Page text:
Why is decarboxylation so important in making edibles? Decarboxylation or “decarbing” your flower or kief is a critical step in producing the most potent medicine.

Decarbing your marijuana (yes, it can even happen in your own oven) is the best way to ensure you get the most out of your cannabis.

Though it has some health benefits, consuming cannabis raw does not have the same medicinal effects. Or as Green Camp writes, “Decarboxylation is the magic behind making weed a potent additive to food.” Decarboxylation activates the THC and CBD in cannabis and allows you to get all its healing qualities.

Many patients want to know why the decarboxylation process is so important in producing edibles and how to do it properly at home. It’s a system that is commonly misunderstood. This post will address some of these questions and get you on your way to decarbing your own flower!

What is decarboxylation?

Decarboxylation is a chemical reaction that releases carbon dioxide. This process converts the acid form of cannabinoids THCA into THC and CBDA into CBD. When cannabis dries, it very slowly begins to decarboxylate naturally, and heating cannabis to the right temperature will expedite this process.

Why should I decarboxylate my medicine?

While THCA and CBDA are reported to have some healing properties, they are considered latent cannabinoids because they are not bioactive. For maximum efficacy of medical cannabis, decarboxylation must be achieved. When cannabis flower is smoked or vaporized, decarboxylation occurs instantly as the heat is applied. The process does not happen automatically in cooking, because dry heat and low oxygen conditions are required. Decarboxylating cannabis before cooking with it will result in more potent edibles and tinctures.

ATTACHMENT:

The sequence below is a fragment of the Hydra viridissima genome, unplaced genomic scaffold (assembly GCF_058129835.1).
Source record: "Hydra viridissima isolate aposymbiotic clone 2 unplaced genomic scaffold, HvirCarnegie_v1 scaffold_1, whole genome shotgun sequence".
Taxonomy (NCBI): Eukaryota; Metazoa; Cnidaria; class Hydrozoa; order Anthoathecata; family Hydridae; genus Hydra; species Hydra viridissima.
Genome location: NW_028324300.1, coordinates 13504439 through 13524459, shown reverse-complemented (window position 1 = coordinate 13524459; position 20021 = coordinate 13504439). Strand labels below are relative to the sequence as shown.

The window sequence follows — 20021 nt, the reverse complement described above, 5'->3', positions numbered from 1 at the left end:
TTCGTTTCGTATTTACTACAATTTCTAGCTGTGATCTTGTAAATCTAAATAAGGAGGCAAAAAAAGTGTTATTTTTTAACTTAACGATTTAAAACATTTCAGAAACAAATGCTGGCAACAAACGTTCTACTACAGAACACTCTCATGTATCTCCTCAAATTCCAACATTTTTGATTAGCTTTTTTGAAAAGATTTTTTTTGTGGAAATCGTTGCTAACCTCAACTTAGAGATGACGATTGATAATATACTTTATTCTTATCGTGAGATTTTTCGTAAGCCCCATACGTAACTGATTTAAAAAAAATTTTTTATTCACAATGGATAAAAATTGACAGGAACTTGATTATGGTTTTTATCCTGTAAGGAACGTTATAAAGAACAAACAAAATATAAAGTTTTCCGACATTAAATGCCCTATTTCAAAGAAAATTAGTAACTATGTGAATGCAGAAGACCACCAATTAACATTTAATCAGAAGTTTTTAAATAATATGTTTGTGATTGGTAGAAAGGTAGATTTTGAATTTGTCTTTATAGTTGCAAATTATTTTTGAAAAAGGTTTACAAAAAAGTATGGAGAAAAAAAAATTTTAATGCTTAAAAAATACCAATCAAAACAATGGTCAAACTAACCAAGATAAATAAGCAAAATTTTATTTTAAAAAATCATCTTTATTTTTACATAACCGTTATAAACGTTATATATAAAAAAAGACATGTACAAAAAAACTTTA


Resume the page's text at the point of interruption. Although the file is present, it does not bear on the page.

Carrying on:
How do I decarboxylate?

  • Find the right temperature The various cannabinoids, terpenes and flavonoids in cannabis are released at temperatures between 246° and 435° Fahrenheit. We recommend preheating your oven to between 240°F and 300°F.
  • Grind your medicine coarsely (or use Baker’s Mix) and spread it in a thin layer on a cookie sheet or pizza stone.
  • Bake between 15 and 60 minutes (bake for a longer time at lower temperatures and a shorter time at higher temperatures).
Any home oven can be used to decarb cannabis.
  • Retain more natural flavor by covering the mixture with tin foil while baking. Leave the covering on for 5-10 minutes after removing from the oven to allow terpenes and flavonoids to reabsorb.

If you want to preserve your plant’s terpeneswhat gives your cannabis aroma and flavor – keep your decarboxylation temperatures on the low side (between the 200-300 degree range).

How to decarb cannabutter

As with any other edible, before you can make your cannabutter, you must decarb your cannabis flower. Once you have decarbed your flower, grind your decarboxylated cannabis coarsely with a hand grinder and go ahead with your preferred recipe. If you don’t have one, check out the Wellness Connection’s cannabutter recipe and make it your own!

How to decarb kief

Kief is the name for the sticky crystals on the cannabis flower. Many patients can collect the kief off of their own flower (typically it takes a while for enough to add up) or you can purchase it at the Wellness Connection like any other cannabis product. You can use this kief in making your edibles to increase their potency. Green Flower provides these steps in decarbing kief (which is a faster process than flower):

Below are the steps to decarb kief:

  1. Acquire the required amount of kief for the particular recipe you are using.
  2. Spread out the kief on an oven-safe dish.
  3. Preheat the oven to 250 degrees Fahrenheit.
  4. Place the dish in the oven and bake it for about 20 minutes.
  5. That’s it, your kief is ready to be used!

Remember to be a good neighbor—decarboxylation and cooking create strong aromas, so plan ahead for odor control. Try using an oven bag, or a turkey bag, during the decarb process to help contain the scents coming from your kitchen. These are also helpful for storing, preserving and transporting flower.

Have you decarbed your own flower? What was it like? Tell us about it! You can always drop us a line at info@mainewellness.org or dm us on Instagram.

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